Image: GIGABYTE

GIGABYTE has launched an exchange and refund program for its Z690I AORUS ULTRA motherboards for 12th Gen Intel Core processors after discovering that they may not play well with certain graphics cards that are connected and being run under the usual speed settings. A press release shared by the manufacturer suggests that these motherboards may result in system instability when select GPUs are running in PCIe Gen 4 mode, something that doesn’t happen when the speeds are reduced to PCIe 3.0 via the BIOS. Z690I AORUS ULTRA DDR4 and Z690I AORUS ULTRA DDR5 owners who purchased their motherboards from non-third-party retailers and are affected may submit a claim at GIGABYTE’s program website, which can be accessed here.

While investigating reports of customers experiencing issues with their Z690I AORUS ULTRA, we discovered that there are certain cases of system instability and WHEA PCIe errors when paired with some PCIe Gen4 graphics cards. Setting the PCIe speed to Gen3 through the BIOS will eliminate these symptoms.

To address Z690I AORUS ULTRA owners who are currently experiencing instability issues as detailed above, GIGABYTE is offering a special program to upgrade users to the Z690I AORUS ULTRA PLUS motherboard or equivalent models, or users will also be eligible to apply for a refund. https://www.gigabyte.com/Press/News/1990

The special program will be applicable for all customers who have purchased the “Z690I AORUS ULTRA DDR4” or “Z690I AORUS ULTRA DDR5” motherboard from non-third-party retailers. Users who have just started or already completed their RMA process will also qualify. Please note program details may differ according to region.

From May 10, 2022 through November 30, 2022, GIGABYTE customers will be able to register for the program by submitting a claim on the website link below. Users will need to provide their general information, the motherboard’s serial number, and proof of purchase.

Source: GIGABYTE

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9 comments

  1. Good to see they are stepping up and doing the right thing. Was always a big Gigabyte fan, but this and my own hardware issues with them had me go in a different direction.
  2. Gigabyte when I started in pc building was basically the only game in town for dual bios motherboards and boards with solid hardware. I guess it's the ebb and flow of hardware.
  3. Gigabyte when I started in pc building was basically the only game in town for dual bios motherboards and boards with solid hardware. I guess it's the ebb and flow of hardware.
    There is no point in history where that was true. GIGABYTE heavily marketed dual BIOS ROMs as a thing, but it wasn't the only company to offer it and the need for it was definitely overstated. Plus, at the time you are probably referring to, GIGABYTE hardware was dragged down by its abysmal firmware.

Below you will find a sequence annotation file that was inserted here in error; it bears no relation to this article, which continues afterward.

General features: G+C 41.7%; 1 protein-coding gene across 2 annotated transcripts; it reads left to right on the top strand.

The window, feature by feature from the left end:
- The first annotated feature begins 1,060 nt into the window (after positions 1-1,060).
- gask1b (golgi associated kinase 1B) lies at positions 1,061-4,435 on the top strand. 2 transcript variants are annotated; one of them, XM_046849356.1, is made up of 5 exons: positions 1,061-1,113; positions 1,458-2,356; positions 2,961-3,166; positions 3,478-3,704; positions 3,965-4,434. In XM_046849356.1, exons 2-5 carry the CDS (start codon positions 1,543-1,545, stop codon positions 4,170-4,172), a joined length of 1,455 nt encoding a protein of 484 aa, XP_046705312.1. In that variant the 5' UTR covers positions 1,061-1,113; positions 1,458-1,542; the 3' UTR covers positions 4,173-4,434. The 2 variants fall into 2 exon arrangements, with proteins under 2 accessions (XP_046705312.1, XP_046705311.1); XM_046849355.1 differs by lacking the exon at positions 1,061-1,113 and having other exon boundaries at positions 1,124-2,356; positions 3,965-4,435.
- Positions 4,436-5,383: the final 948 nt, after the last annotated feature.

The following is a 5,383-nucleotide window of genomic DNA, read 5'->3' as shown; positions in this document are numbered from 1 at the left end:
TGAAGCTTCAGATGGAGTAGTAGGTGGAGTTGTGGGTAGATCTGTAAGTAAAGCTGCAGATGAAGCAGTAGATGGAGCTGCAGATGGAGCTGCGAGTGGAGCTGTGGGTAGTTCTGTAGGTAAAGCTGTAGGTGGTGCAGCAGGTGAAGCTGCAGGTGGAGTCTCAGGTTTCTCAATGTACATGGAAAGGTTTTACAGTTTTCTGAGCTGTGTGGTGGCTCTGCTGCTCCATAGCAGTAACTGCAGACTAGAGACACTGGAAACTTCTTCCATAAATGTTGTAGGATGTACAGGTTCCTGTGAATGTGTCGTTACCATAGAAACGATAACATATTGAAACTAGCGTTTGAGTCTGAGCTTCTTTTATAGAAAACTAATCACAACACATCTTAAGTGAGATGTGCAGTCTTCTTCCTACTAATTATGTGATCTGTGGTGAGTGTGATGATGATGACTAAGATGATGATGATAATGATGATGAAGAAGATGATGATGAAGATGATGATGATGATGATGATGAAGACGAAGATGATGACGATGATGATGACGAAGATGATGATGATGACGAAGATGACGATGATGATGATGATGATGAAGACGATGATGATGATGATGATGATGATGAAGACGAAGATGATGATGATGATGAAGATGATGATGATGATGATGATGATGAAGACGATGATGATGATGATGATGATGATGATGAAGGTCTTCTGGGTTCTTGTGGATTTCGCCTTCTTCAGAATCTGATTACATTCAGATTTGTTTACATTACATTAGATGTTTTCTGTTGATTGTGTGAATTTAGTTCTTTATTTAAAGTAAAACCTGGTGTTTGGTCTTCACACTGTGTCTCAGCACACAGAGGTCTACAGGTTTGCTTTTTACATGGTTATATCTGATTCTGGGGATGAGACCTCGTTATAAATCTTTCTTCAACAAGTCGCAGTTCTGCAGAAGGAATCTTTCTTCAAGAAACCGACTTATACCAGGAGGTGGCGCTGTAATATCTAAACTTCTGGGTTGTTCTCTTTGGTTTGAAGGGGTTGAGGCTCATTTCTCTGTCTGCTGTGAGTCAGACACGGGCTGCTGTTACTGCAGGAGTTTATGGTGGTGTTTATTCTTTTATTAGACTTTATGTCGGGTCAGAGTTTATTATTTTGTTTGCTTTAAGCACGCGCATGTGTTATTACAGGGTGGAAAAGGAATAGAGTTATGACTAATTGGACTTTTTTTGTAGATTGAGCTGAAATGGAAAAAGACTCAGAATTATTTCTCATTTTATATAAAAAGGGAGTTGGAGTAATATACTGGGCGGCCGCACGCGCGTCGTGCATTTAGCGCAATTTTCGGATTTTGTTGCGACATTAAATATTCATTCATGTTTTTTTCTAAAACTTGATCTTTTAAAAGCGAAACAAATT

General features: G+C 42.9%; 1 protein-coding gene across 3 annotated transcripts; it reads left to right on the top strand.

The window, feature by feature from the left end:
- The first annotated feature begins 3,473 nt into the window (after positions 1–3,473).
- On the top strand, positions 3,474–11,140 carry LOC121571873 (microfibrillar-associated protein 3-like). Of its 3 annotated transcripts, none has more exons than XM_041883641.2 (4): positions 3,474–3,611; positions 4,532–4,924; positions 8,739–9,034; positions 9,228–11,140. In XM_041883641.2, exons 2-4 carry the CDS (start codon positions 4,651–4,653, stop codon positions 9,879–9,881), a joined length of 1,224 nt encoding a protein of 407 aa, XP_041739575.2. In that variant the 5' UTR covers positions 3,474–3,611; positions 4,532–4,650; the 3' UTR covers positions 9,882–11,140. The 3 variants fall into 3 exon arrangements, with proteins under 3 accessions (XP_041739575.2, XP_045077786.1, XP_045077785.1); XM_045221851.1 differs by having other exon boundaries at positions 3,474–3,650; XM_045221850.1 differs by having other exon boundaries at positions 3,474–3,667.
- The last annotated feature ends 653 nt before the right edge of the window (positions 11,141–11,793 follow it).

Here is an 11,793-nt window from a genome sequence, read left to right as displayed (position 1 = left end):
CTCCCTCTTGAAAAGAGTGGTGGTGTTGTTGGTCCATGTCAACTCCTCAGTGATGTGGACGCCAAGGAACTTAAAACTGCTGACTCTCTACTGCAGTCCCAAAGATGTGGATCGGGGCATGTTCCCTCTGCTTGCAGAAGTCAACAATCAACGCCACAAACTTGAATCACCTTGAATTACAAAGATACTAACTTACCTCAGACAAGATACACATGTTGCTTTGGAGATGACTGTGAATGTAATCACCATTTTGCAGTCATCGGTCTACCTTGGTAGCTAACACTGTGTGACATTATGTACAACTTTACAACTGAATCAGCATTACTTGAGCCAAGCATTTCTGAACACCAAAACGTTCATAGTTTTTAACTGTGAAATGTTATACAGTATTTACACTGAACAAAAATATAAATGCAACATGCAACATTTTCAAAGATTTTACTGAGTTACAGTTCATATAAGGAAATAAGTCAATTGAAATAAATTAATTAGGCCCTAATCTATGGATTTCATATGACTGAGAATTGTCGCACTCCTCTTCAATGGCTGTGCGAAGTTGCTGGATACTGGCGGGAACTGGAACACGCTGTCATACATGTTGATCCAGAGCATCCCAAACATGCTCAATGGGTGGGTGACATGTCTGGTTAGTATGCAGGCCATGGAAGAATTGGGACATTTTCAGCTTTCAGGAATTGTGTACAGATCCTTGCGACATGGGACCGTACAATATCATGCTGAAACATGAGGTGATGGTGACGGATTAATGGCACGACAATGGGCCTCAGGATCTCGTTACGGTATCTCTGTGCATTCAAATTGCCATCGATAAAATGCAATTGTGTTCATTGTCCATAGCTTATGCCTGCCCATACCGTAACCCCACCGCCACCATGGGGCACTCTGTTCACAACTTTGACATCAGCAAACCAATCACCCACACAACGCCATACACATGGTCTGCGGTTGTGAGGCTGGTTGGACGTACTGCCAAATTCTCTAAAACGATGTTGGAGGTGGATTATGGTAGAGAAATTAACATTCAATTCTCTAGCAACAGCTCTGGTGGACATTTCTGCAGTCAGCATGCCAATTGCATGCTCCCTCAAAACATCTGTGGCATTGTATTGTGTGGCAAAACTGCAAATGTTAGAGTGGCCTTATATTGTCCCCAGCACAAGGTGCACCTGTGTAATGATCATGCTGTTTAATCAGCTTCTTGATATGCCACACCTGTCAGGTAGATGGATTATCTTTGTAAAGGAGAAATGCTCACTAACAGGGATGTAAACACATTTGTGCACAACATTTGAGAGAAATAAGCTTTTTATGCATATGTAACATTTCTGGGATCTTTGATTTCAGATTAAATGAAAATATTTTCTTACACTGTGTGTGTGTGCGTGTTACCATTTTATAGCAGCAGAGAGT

4. There is no point in history where that was true. GIGABYTE heavily marketed dual BIOS ROMs as a thing, but it wasn't the only company to offer it and the need for it was definitely overstated. Plus, at the time you are probably referring to, GIGABYTE hardware was dragged down by its abysmal firmware.
    I should have said I recall. Lol. Gigabyte had good hardware but not great bios. Then again at the time bios updates were much slower. Thete was no vendor application to manage hardware at least on what I could buy some 25 years ago.
  5. I should have said I recall. Lol. Gigabyte had good hardware but not great bios. Then again at the time bios updates were much slower. Thete was no vendor application to manage hardware at least on what I could buy some 25 years ago.
    I have a Gigabyte Z390 and a B550 board that are both - well, good. Hardware and BIOS are solid. But Z690...

    What is up with the Z690's having problems? The ASUS Rog Hero z690 had an issue a few months ago as well where their MOSFITS were burning out.
    That was a clear fluke. A high-profile one to be sure, but not one that you'd expect to happen, and also not one that you'd expect to happen again.

    Less talked about is their early-batch Apex Q/C problem, which amounts to quite the mess for the folks that have tried to use them.

    Overall, I don't think any manufacturer has come out of Z690 'clean'. MSI is probably the closest, but the shear number of new technologies being introduced or revised between Alder Lake and DDR5 has been a real challenge.

    On the other hand, I've been able to get my G.Skill 5600 C36 kit with Samsung ICs running at 6200 C36 - and this on a four-slot MSI board. Tons of voltage and extra cooling are involved, of course, but it's been running well for a few weeks now across my personal workloads.

    I think we're seeing the light at the end of the tunnel.
  6. What is up with the Z690's having problems? The ASUS Rog Hero z690 had an issue a few months ago as well where their MOSFITS were burning out.
    I've had very little problems with my Z690's besides a possible memory/board issue with a Aorus Z690 Master. Now I have used an Aorus Z690 Elite DDR4 board and now an MSI Edge Z690 board and both have been rock solid boards with memory and slight overclocking, though the Aorus board felt cheap even though it wasn't a budget board. I may give DDR5 another try at some point, but it will probably be with Rocket Lake if I do.
  7. I have the DDR4 version of this board. It kept randomly dropping audio for about 1 second using HDMI on a 6600XT, but seems fine with a 1080. I guess I'll be getting a new board from Gigabyte.
  8. Gigabyte came through with the new "Plus" board and it's working like a dream. I filled out the form and got an RMA the next day. Took about 10 days once I sent in the defective board to get the new one.

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